Generally, having a low pulse rate means you are perfectly healthy. However, sometimes your pulse rate can become dangerously low. A normal, healthy pulse rate is usually between 60 to 100 beats per minute, but if your pulse is slightly lower or higher, there is no need for immediate alarm. A pulse rate below 50 beats per minute, however, can cause serious symptoms, such as dizziness, fatigue, weakness, and even fainting. You may also experience difficulty breathing.
If you experience symptoms such as fatigue, dizziness, or weakness, your pulse rate may be below normal. You should seek medical attention right away. When these types of symptoms are accompanied by a slow pulse rate, it may be a sign of a disturbance in your heart rhythm, which could lead to cardiac arrest.
Your doctor may determine that something other than a disturbance in your heart rhythm is causing your low pulse rate. Other conditions that can lower your pulse rate include problems with your thyroid gland, hypothermia, malnutrition, or heart damage caused by a heart attack. Follow the course of treatment your doctor recommends if you suffer from any of these conditions.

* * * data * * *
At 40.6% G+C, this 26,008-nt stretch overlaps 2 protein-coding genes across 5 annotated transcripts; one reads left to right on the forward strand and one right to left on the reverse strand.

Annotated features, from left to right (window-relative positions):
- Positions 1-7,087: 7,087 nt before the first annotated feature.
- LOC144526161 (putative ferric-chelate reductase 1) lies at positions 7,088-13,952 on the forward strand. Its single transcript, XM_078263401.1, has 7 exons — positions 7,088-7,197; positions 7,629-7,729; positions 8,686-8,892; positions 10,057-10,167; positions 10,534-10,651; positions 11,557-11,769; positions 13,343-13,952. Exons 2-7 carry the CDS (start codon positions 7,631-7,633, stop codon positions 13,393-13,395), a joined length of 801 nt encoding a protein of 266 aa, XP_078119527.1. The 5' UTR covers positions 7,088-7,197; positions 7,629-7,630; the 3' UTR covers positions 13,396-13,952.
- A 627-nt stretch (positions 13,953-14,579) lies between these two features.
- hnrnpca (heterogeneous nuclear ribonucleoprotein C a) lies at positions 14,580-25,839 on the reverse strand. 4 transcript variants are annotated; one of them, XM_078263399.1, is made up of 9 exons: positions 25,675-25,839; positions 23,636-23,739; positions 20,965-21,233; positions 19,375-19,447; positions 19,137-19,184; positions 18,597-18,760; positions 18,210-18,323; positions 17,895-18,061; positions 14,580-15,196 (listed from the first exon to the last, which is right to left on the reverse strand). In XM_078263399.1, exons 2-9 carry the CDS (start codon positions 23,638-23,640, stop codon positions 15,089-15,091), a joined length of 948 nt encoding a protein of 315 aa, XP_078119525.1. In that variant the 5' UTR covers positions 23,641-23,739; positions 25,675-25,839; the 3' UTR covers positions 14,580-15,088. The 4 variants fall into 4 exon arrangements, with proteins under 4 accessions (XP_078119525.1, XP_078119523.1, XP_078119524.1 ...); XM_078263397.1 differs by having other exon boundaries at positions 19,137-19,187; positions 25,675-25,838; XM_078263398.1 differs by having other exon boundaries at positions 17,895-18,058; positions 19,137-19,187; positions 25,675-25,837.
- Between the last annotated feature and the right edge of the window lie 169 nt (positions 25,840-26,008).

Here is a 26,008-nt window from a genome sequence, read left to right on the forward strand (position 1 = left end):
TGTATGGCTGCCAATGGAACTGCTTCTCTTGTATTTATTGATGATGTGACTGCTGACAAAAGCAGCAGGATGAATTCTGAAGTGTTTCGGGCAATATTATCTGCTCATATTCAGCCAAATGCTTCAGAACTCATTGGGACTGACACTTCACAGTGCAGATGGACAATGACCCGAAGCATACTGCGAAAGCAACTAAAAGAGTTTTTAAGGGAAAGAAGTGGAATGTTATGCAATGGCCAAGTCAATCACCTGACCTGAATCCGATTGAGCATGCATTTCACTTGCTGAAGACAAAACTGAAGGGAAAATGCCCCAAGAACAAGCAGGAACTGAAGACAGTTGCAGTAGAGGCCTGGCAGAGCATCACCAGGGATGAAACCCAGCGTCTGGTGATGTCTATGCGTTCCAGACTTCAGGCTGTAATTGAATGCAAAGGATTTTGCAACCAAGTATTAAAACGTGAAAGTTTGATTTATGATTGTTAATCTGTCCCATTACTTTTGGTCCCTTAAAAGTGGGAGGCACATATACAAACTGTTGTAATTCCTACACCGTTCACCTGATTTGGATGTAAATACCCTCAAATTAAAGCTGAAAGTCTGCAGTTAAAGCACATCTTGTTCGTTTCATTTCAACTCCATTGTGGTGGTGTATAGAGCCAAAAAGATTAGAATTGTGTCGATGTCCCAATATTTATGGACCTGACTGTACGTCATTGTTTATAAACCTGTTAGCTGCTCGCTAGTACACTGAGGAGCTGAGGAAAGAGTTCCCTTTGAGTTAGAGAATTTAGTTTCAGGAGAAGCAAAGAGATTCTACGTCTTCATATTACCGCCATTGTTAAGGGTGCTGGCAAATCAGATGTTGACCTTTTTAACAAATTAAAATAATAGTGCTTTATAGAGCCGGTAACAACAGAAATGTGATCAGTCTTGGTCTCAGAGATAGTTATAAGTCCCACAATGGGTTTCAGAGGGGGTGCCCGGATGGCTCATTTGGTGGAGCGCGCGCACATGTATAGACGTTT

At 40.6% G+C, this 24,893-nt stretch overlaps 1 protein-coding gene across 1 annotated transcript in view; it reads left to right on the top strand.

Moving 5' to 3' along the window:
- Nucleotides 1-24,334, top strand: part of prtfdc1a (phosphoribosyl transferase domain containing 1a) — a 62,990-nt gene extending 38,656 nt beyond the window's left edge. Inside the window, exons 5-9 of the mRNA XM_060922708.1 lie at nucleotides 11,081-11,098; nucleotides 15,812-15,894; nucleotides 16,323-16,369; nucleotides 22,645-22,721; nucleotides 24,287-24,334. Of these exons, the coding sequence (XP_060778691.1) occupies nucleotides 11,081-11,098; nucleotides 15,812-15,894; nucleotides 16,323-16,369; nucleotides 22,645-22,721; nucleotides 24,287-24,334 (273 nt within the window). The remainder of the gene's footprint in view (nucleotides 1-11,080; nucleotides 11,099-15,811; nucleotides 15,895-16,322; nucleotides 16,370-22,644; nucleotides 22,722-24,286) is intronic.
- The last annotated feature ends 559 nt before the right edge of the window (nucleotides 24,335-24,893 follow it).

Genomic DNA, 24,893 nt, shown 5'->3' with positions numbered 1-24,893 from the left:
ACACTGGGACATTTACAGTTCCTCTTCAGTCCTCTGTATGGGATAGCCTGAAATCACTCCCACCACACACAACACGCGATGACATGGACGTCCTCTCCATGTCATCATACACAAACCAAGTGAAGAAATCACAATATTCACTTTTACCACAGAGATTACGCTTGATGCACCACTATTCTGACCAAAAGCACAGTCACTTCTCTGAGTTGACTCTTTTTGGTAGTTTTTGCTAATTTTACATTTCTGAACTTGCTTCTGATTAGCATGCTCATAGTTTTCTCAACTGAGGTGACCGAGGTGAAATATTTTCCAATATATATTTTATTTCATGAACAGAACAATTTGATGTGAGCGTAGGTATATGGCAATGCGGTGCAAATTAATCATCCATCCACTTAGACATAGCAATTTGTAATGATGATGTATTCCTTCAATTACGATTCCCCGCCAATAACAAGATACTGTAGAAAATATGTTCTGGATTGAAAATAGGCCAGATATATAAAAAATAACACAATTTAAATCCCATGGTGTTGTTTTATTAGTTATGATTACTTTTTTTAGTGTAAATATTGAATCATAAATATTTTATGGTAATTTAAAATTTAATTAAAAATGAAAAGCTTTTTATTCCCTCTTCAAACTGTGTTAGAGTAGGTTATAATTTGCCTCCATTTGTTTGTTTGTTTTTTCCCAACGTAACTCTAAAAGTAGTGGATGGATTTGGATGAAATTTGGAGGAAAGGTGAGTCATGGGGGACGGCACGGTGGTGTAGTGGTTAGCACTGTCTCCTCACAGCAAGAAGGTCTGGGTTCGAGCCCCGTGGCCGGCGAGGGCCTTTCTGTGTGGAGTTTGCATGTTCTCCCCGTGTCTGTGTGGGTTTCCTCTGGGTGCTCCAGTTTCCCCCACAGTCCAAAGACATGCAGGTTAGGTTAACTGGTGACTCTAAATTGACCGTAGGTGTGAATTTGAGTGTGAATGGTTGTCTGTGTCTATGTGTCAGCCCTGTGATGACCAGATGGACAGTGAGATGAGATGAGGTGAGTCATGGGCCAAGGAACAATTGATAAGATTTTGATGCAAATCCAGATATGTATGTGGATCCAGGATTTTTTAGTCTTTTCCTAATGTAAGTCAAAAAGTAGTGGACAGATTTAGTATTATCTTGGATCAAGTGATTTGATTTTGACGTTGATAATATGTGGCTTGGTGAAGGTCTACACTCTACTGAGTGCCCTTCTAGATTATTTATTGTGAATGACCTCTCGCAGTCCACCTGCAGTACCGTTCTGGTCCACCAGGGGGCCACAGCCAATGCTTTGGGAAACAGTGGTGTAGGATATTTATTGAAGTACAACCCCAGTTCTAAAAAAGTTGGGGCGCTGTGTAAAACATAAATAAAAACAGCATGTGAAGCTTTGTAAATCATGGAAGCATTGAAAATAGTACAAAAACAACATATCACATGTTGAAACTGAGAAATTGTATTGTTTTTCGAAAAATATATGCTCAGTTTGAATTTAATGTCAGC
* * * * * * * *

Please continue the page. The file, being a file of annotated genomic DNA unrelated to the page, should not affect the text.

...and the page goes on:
Medications that are known to slow pulse rates may be prescribed by your doctor. Some of these medications include beta blockers, calcium channel blockers, digitalis, tranquillisers, and sedatives. If your doctor prescribes a medication to treat your low pulse rate, follow his instructions for proper dosage.
Consider whether you may have accidentally given yourself a double dose of your regular medicine.
If your low pulse rate is not caused by a medical condition, your doctor will check your prescription medications to make sure you're taking them correctly. Improper dosage of some medications can cause a low pulse rate. If a side effect of your medication is low pulse rate, your doctor may be able to prescribe an alternative.
Implanting an artificial pacemaker is the most effective treatment for a chronically low pulse rate. An artificial pacemaker will regulate your heart rate, and therefore your pulse rate, and keep it at a normal level. Implanting a pacemaker requires surgery. Be sure you discuss all the risks with your doctor before deciding on this course of treatment.